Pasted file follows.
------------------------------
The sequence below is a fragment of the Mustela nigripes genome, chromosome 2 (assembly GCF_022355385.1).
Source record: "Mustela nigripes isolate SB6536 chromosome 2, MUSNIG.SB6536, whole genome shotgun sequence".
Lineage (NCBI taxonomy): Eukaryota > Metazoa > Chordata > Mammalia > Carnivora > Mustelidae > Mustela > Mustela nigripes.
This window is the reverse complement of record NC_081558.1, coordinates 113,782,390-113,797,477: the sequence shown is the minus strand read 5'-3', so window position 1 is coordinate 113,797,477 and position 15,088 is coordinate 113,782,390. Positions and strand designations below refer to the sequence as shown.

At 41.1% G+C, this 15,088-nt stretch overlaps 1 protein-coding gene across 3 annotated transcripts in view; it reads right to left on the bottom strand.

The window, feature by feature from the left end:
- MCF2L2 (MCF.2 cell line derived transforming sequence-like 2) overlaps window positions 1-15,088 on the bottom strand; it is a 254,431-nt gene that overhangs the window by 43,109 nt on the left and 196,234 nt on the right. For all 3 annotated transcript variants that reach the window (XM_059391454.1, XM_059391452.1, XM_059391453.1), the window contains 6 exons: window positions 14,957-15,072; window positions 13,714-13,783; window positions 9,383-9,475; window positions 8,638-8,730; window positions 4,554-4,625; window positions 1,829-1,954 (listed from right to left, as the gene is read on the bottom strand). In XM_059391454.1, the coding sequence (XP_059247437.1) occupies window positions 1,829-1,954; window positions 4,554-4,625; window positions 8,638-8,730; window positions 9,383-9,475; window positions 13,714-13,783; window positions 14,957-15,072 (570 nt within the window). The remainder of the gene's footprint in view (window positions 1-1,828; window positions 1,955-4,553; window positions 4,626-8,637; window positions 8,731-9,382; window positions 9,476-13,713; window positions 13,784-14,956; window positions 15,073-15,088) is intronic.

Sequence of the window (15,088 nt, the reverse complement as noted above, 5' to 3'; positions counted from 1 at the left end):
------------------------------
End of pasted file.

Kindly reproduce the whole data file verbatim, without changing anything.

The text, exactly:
The sequence below is a fragment of the Mustela nigripes genome, chromosome 2 (assembly GCF_022355385.1).
Source record: "Mustela nigripes isolate SB6536 chromosome 2, MUSNIG.SB6536, whole genome shotgun sequence".
Lineage (NCBI taxonomy): Eukaryota > Metazoa > Chordata > Mammalia > Carnivora > Mustelidae > Mustela > Mustela nigripes.
This window is the reverse complement of record NC_081558.1, coordinates 113,782,390-113,797,477: the sequence shown is the minus strand read 5'-3', so window position 1 is coordinate 113,797,477 and position 15,088 is coordinate 113,782,390. Positions and strand designations below refer to the sequence as shown.

At 41.1% G+C, this 15,088-nt stretch overlaps 1 protein-coding gene across 3 annotated transcripts in view; it reads right to left on the bottom strand.

The window, feature by feature from the left end:
- MCF2L2 (MCF.2 cell line derived transforming sequence-like 2) overlaps window positions 1-15,088 on the bottom strand; it is a 254,431-nt gene that overhangs the window by 43,109 nt on the left and 196,234 nt on the right. For all 3 annotated transcript variants that reach the window (XM_059391454.1, XM_059391452.1, XM_059391453.1), the window contains 6 exons: window positions 14,957-15,072; window positions 13,714-13,783; window positions 9,383-9,475; window positions 8,638-8,730; window positions 4,554-4,625; window positions 1,829-1,954 (listed from right to left, as the gene is read on the bottom strand). In XM_059391454.1, the coding sequence (XP_059247437.1) occupies window positions 1,829-1,954; window positions 4,554-4,625; window positions 8,638-8,730; window positions 9,383-9,475; window positions 13,714-13,783; window positions 14,957-15,072 (570 nt within the window). The remainder of the gene's footprint in view (window positions 1-1,828; window positions 1,955-4,553; window positions 4,626-8,637; window positions 8,731-9,382; window positions 9,476-13,713; window positions 13,784-14,956; window positions 15,073-15,088) is intronic.

Sequence of the window (15,088 nt, the reverse complement as noted above, 5' to 3'; positions counted from 1 at the left end):